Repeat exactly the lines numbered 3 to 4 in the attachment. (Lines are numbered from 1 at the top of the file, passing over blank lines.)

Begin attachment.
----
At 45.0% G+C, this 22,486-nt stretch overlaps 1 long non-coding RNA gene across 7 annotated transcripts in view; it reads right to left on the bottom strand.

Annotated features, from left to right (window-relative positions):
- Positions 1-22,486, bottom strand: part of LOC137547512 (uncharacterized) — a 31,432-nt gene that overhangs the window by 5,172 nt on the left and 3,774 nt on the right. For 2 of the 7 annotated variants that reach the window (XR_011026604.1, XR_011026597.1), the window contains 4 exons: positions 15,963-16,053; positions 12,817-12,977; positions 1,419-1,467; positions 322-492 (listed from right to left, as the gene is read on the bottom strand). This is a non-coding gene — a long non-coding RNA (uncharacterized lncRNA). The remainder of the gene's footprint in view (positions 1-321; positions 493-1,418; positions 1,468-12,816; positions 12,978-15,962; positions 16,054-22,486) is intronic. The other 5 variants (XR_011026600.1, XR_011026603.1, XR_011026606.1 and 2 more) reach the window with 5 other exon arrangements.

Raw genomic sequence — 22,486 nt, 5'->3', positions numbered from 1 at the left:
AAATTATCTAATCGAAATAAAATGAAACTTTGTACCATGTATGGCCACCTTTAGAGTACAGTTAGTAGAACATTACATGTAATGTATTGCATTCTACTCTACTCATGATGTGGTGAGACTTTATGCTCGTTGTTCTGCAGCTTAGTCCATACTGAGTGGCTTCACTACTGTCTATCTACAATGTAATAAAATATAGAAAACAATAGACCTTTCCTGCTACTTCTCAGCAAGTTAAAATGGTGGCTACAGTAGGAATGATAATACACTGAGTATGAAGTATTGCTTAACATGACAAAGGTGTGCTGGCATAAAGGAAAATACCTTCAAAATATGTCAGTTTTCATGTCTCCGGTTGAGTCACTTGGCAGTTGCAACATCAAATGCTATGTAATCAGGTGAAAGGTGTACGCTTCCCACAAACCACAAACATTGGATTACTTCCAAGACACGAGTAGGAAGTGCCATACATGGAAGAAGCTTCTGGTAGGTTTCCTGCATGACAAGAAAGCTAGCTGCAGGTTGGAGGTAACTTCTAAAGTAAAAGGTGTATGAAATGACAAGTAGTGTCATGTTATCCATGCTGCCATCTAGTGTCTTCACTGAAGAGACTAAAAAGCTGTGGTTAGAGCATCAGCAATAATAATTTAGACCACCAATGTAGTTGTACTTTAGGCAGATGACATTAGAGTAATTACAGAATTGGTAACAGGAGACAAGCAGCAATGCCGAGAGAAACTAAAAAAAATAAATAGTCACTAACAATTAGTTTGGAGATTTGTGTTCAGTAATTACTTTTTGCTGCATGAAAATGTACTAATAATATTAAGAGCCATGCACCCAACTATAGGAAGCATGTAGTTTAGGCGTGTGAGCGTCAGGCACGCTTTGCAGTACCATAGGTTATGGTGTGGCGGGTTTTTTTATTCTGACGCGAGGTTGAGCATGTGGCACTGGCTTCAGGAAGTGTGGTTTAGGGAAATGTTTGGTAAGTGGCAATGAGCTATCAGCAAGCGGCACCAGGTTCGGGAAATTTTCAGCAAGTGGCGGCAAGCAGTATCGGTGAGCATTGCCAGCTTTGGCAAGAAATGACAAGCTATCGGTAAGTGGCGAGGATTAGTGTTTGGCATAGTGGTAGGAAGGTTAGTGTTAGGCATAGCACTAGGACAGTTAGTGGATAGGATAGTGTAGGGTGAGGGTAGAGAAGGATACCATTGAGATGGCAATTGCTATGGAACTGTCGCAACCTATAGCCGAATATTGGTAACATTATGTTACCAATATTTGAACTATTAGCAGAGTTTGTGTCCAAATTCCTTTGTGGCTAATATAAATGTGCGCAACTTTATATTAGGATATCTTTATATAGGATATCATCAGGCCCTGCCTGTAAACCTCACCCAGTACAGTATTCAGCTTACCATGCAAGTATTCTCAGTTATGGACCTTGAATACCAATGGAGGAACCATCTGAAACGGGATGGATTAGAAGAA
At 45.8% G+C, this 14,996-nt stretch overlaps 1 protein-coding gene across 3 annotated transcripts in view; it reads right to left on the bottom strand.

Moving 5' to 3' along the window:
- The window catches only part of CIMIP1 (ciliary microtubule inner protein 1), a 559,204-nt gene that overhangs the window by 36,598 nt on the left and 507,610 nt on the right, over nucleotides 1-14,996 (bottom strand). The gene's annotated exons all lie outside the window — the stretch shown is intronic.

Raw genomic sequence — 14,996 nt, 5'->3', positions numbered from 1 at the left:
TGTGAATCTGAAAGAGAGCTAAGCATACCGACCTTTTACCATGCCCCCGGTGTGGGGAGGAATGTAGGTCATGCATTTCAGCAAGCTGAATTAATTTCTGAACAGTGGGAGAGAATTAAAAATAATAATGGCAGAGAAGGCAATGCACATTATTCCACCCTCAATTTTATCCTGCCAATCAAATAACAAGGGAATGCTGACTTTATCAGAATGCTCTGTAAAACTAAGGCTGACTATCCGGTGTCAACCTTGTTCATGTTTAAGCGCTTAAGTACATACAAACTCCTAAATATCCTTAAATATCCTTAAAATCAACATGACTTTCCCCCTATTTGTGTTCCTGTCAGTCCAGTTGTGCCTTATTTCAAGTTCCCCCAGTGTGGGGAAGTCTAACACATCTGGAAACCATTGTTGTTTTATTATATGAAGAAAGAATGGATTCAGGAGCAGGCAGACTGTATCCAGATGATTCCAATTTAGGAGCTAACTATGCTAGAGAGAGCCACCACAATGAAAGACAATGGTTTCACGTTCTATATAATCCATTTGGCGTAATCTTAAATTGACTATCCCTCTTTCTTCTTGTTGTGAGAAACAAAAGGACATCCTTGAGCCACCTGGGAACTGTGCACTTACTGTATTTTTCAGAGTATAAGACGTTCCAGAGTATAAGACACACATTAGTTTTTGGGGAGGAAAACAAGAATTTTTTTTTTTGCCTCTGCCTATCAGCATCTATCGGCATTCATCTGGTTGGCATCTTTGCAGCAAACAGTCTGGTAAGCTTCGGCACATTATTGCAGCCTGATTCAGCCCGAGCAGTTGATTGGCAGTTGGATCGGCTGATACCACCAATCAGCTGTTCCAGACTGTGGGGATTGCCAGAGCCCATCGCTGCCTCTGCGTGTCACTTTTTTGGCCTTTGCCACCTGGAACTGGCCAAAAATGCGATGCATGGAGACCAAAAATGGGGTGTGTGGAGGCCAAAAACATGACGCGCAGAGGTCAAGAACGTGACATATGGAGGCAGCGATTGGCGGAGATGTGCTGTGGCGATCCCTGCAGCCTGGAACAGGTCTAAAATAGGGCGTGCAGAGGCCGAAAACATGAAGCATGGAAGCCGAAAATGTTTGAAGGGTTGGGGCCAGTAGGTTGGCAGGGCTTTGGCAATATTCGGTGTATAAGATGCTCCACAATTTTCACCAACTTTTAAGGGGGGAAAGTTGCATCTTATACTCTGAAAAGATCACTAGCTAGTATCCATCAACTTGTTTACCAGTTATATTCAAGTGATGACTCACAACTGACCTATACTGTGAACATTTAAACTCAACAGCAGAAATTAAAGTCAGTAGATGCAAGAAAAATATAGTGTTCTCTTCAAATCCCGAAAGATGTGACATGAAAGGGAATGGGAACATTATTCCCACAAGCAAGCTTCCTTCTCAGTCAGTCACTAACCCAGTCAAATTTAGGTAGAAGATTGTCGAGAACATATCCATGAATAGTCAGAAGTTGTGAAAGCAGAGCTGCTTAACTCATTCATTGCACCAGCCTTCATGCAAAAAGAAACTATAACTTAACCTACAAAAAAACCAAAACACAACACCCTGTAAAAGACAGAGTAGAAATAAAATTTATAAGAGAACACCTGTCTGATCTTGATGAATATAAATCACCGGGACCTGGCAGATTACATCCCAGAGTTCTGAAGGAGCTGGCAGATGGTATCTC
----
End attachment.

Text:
- Positions 1-22,486, bottom strand: part of LOC137547512 (uncharacterized) — a 31,432-nt gene that overhangs the window by 5,172 nt on the left and 3,774 nt on the right. For 2 of the 7 annotated variants that reach the window (XR_011026604.1, XR_011026597.1), the window contains 4 exons: positions 15,963-16,053; positions 12,817-12,977; positions 1,419-1,467; positions 322-492 (listed from right to left, as the gene is read on the bottom strand). This is a non-coding gene — a long non-coding RNA (uncharacterized lncRNA). The remainder of the gene's footprint in view (positions 1-321; positions 493-1,418; positions 1,468-12,816; positions 12,978-15,962; positions 16,054-22,486) is intronic. The other 5 variants (XR_011026600.1, XR_011026603.1, XR_011026606.1 and 2 more) reach the window with 5 other exon arrangements.

Raw genomic sequence — 22,486 nt, 5'->3', positions numbered from 1 at the left: